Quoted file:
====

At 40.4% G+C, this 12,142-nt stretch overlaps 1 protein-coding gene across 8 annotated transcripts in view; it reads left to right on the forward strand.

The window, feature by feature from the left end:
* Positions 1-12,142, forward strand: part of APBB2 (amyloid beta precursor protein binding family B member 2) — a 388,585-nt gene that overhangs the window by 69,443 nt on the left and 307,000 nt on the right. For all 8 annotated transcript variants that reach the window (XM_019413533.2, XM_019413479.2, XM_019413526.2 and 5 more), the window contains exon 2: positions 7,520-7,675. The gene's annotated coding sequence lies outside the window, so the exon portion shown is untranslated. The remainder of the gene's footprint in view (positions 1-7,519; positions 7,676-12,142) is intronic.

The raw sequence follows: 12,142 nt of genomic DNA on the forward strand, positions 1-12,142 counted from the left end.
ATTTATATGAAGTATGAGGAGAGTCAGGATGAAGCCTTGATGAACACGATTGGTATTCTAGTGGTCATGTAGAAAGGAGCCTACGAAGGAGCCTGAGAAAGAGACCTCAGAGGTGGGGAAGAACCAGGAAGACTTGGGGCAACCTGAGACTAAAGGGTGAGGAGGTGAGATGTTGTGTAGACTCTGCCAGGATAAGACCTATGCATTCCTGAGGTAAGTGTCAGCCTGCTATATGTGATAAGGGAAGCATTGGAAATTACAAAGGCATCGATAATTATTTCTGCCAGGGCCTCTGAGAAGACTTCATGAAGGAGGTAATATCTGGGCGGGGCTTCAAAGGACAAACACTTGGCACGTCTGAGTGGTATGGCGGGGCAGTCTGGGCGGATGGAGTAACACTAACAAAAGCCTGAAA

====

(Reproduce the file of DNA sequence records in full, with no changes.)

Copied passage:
At 40.4% G+C, this 12,142-nt stretch overlaps 1 protein-coding gene across 8 annotated transcripts in view; it reads left to right on the forward strand.

The window, feature by feature from the left end:
* Positions 1-12,142, forward strand: part of APBB2 (amyloid beta precursor protein binding family B member 2) — a 388,585-nt gene that overhangs the window by 69,443 nt on the left and 307,000 nt on the right. For all 8 annotated transcript variants that reach the window (XM_019413533.2, XM_019413479.2, XM_019413526.2 and 5 more), the window contains exon 2: positions 7,520-7,675. The gene's annotated coding sequence lies outside the window, so the exon portion shown is untranslated. The remainder of the gene's footprint in view (positions 1-7,519; positions 7,676-12,142) is intronic.

The raw sequence follows: 12,142 nt of genomic DNA on the forward strand, positions 1-12,142 counted from the left end.
ATTTATATGAAGTATGAGGAGAGTCAGGATGAAGCCTTGATGAACACGATTGGTATTCTAGTGGTCATGTAGAAAGGAGCCTACGAAGGAGCCTGAGAAAGAGACCTCAGAGGTGGGGAAGAACCAGGAAGACTTGGGGCAACCTGAGACTAAAGGGTGAGGAGGTGAGATGTTGTGTAGACTCTGCCAGGATAAGACCTATGCATTCCTGAGGTAAGTGTCAGCCTGCTATATGTGATAAGGGAAGCATTGGAAATTACAAAGGCATCGATAATTATTTCTGCCAGGGCCTCTGAGAAGACTTCATGAAGGAGGTAATATCTGGGCGGGGCTTCAAAGGACAAACACTTGGCACGTCTGAGTGGTATGGCGGGGCAGTCTGGGCGGATGGAGTAACACTAACAAAAGCCTGAAA